School of Dentistry allows children to tour museum during October
Published: Thursday, October 7, 2010
Updated: Thursday, October 7, 2010 01:10
The West Virginia University School of Dentistry is celebrating National Dental Hygiene Month by hosting tours of the Museum of Dentistry.
The school is showcasing the Dr. Samuel D. Harris National Museum of Dentistry's "MouthPower" exhibit. It will be held Oct. 6 to Oct. 25.
The exhibit will give tours to children in kindergarten through third grade.
The students will be guided through eight hands-on learning stations, which include building a tooth, learning to brush and floss, saying no to smoking, tobacco and its effects on teeth and eating healthy.
The goal of the experiences will hopefully encourage the children to maintain a healthy oral lifestyle, said Louise Veselicky, interim dean of the School of Dentistry.
"It will improve behaviors like going to the dentist and getting people to take good care of their teeth," she said.
Amy Johns, director of public affairs for the Health Sciences Center, said the exhibit features a large mouth and toothbrush to allow the children to learn proper brushing and flossing skills.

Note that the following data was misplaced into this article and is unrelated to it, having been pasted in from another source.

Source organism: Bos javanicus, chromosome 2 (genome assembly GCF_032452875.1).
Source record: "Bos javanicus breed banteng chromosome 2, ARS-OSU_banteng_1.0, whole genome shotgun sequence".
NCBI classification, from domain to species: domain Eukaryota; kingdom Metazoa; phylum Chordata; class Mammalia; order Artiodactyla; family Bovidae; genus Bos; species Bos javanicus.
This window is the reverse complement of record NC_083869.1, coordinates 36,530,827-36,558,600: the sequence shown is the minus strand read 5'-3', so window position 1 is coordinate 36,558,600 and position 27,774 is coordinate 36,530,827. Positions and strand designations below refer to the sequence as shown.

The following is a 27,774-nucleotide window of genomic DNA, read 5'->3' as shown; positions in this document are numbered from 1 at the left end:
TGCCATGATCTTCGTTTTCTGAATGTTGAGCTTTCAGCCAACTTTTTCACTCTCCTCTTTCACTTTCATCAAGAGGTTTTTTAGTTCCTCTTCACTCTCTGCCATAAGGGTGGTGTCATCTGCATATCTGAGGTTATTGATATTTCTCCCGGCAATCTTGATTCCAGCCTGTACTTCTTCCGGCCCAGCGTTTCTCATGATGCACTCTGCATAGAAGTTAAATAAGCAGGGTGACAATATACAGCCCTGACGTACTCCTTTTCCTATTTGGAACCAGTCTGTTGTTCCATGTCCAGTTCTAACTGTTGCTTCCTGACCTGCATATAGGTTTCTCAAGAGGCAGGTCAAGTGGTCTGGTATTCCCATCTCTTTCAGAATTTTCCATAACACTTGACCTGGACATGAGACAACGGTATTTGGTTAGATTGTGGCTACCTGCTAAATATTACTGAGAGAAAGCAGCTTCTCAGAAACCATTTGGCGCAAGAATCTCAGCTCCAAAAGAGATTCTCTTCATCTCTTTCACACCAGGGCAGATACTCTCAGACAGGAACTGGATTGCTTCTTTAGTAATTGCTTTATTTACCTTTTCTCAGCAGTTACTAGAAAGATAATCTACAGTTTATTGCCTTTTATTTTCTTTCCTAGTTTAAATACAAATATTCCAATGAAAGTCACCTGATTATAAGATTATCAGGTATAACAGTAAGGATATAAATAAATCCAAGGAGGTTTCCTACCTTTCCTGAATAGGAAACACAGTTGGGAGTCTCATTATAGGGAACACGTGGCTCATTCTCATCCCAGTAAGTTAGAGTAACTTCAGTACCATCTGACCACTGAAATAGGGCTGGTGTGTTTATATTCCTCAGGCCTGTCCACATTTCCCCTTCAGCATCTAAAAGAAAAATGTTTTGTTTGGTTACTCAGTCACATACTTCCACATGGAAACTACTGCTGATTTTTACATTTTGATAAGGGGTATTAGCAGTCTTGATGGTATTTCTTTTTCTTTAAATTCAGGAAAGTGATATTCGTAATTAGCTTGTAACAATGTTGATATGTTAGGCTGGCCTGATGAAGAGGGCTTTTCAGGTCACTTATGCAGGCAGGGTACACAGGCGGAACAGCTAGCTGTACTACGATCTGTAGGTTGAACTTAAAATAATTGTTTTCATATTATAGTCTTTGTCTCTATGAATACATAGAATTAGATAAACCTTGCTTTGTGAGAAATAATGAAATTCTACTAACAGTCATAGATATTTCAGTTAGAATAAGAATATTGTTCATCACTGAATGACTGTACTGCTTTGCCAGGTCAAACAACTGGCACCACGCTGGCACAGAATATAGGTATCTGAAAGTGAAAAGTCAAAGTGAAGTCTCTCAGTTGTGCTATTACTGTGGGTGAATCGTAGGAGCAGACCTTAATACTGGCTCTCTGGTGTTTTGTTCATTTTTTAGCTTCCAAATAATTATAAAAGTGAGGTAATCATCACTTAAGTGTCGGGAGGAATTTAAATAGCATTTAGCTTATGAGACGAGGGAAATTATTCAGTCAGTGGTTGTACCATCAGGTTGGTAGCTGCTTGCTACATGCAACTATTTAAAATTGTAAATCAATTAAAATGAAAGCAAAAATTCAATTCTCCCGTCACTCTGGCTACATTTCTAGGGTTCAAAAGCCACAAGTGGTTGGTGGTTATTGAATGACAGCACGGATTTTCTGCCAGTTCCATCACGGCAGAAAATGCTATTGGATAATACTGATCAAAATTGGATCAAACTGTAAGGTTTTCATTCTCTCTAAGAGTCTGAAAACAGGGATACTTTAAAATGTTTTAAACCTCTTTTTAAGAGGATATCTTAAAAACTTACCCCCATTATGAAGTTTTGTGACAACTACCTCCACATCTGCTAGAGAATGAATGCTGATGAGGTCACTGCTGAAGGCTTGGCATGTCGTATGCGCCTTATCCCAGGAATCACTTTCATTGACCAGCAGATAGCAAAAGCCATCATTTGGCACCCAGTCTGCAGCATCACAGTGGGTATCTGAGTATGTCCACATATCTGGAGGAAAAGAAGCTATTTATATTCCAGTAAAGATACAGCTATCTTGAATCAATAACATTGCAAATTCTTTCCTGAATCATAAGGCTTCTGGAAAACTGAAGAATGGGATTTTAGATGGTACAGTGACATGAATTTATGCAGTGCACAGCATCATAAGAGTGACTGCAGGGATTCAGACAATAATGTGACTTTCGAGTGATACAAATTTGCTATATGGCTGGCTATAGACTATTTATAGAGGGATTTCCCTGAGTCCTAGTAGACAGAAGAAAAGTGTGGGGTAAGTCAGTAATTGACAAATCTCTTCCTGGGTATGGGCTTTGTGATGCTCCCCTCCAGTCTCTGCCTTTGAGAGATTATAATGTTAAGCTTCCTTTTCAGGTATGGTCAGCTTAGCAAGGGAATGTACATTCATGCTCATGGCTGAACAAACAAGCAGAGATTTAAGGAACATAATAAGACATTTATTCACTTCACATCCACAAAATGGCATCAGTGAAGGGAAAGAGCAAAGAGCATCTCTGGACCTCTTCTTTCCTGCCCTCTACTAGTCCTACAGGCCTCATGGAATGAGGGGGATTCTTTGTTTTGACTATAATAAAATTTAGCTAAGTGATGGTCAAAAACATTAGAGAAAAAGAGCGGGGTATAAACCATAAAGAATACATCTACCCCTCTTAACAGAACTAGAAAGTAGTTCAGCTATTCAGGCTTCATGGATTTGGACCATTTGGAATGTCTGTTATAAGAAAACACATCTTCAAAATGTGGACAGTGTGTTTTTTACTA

This is the first time the museum has come to WVU, Johns said.
WVU is the only dental school in the state, Veselicky said. She hopes by offering an exhibit like this it will encourage the citizens to be more aware of their oral health.
"There is more and more research showing that if your mouth is healthy, your body is more healthy," she said.
She said that giving children a chance to have fun while learning about oral health rather than listening to someone speak in the classroom will leave a longer impression on the students.
"The little kids were excited today," Veselicky said.
The exhibit gave the teachers worksheets and information on oral health to continue educating their students, Veselicky said.
The exhibit will host about 50 to 150 elementary students a day during the month.
While giving the children a chance to learn about oral health, the museum provides the dentistry students a chance to learn how to educate and interact with younger patients, Veselicky said,
Dental hygiene students are helping the museum by directing the tours and doing the educational programs, she said.
"The WVU students are getting an experience to reach out to the children," Veselicky said. "It is part of their training."
She hopes that once the exhibit is over, the WVU students will walk away with skills to help them in their future.
"It will give them an appreciation for talking to large groups and with children," she said. "One day these children may even become their patients."
The exhibit is located on the WVU Health Science Campus near the Mary Babb Randolph Cancer Center.